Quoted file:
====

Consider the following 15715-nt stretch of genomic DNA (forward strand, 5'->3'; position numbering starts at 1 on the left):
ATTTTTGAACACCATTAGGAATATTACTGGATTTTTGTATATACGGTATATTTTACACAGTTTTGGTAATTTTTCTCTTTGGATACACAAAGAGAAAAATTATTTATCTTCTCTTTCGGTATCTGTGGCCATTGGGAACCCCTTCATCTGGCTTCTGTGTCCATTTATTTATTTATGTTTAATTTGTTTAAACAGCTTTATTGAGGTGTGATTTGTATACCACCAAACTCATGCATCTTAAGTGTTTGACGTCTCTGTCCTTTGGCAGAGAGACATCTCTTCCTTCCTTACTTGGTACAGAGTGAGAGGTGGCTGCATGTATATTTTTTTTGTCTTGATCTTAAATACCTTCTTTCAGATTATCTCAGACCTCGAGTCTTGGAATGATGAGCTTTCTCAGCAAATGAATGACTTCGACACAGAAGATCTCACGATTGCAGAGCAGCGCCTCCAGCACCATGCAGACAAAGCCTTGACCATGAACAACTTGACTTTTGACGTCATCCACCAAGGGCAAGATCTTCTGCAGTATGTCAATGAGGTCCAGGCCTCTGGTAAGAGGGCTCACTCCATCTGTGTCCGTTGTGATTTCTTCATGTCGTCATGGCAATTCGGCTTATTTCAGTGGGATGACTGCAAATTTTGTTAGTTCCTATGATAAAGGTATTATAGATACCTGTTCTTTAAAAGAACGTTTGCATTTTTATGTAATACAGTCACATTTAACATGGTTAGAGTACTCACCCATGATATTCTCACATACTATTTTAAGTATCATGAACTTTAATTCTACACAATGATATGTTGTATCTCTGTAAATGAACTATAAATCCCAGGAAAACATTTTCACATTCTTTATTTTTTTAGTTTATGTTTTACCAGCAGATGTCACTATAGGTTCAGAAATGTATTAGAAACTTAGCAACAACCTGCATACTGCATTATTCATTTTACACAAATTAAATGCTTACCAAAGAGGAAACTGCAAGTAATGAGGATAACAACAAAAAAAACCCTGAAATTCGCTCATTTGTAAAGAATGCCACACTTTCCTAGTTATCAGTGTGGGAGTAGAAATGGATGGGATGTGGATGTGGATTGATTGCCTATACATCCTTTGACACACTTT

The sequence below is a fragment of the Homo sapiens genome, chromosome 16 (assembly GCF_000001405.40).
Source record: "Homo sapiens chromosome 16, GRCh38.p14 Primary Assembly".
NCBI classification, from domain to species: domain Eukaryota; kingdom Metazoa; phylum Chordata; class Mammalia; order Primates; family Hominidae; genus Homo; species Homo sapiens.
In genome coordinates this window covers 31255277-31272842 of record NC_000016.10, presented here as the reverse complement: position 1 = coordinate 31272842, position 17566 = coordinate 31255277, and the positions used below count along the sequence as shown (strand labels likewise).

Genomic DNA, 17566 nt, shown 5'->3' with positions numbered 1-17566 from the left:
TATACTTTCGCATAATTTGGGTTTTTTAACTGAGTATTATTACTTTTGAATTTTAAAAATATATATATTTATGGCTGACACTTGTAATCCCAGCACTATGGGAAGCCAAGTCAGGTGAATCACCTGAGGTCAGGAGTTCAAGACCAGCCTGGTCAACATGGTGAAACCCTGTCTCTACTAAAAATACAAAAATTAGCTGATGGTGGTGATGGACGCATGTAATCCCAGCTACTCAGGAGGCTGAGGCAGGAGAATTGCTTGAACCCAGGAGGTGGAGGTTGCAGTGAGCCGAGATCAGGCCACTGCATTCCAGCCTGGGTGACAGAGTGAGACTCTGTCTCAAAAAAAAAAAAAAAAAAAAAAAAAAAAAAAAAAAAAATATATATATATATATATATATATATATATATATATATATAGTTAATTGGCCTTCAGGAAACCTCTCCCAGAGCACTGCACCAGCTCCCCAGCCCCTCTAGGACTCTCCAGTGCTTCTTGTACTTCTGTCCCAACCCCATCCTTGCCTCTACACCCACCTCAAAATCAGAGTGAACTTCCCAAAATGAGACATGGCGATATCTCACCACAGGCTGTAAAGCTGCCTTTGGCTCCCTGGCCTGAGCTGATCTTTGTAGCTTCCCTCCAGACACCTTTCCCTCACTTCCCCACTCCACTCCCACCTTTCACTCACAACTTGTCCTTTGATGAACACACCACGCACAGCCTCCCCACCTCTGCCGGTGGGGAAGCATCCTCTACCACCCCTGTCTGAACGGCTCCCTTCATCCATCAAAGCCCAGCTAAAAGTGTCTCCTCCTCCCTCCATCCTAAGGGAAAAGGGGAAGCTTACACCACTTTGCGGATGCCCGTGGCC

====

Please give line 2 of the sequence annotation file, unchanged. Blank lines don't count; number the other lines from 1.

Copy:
ATTTTTGAACACCATTAGGAATATTACTGGATTTTTGTATATACGGTATATTTTACACAGTTTTGGTAATTTTTCTCTTTGGATACACAAAGAGAAAAATTATTTATCTTCTCTTTCGGTATCTGTGGCCATTGGGAACCCCTTCATCTGGCTTCTGTGTCCATTTATTTATTTATGTTTAATTTGTTTAAACAGCTTTATTGAGGTGTGATTTGTATACCACCAAACTCATGCATCTTAAGTGTTTGACGTCTCTGTCCTTTGGCAGAGAGACATCTCTTCCTTCCTTACTTGGTACAGAGTGAGAGGTGGCTGCATGTATATTTTTTTTGTCTTGATCTTAAATACCTTCTTTCAGATTATCTCAGACCTCGAGTCTTGGAATGATGAGCTTTCTCAGCAAATGAATGACTTCGACACAGAAGATCTCACGATTGCAGAGCAGCGCCTCCAGCACCATGCAGACAAAGCCTTGACCATGAACAACTTGACTTTTGACGTCATCCACCAAGGGCAAGATCTTCTGCAGTATGTCAATGAGGTCCAGGCCTCTGGTAAGAGGGCTCACTCCATCTGTGTCCGTTGTGATTTCTTCATGTCGTCATGGCAATTCGGCTTATTTCAGTGGGATGACTGCAAATTTTGTTAGTTCCTATGATAAAGGTATTATAGATACCTGTTCTTTAAAAGAACGTTTGCATTTTTATGTAATACAGTCACATTTAACATGGTTAGAGTACTCACCCATGATATTCTCACATACTATTTTAAGTATCATGAACTTTAATTCTACACAATGATATGTTGTATCTCTGTAAATGAACTATAAATCCCAGGAAAACATTTTCACATTCTTTATTTTTTTAGTTTATGTTTTACCAGCAGATGTCACTATAGGTTCAGAAATGTATTAGAAACTTAGCAACAACCTGCATACTGCATTATTCATTTTACACAAATTAAATGCTTACCAAAGAGGAAACTGCAAGTAATGAGGATAACAACAAAAAAAACCCTGAAATTCGCTCATTTGTAAAGAATGCCACACTTTCCTAGTTATCAGTGTGGGAGTAGAAATGGATGGGATGTGGATGTGGATTGATTGCCTATACATCCTTTGACACACTTT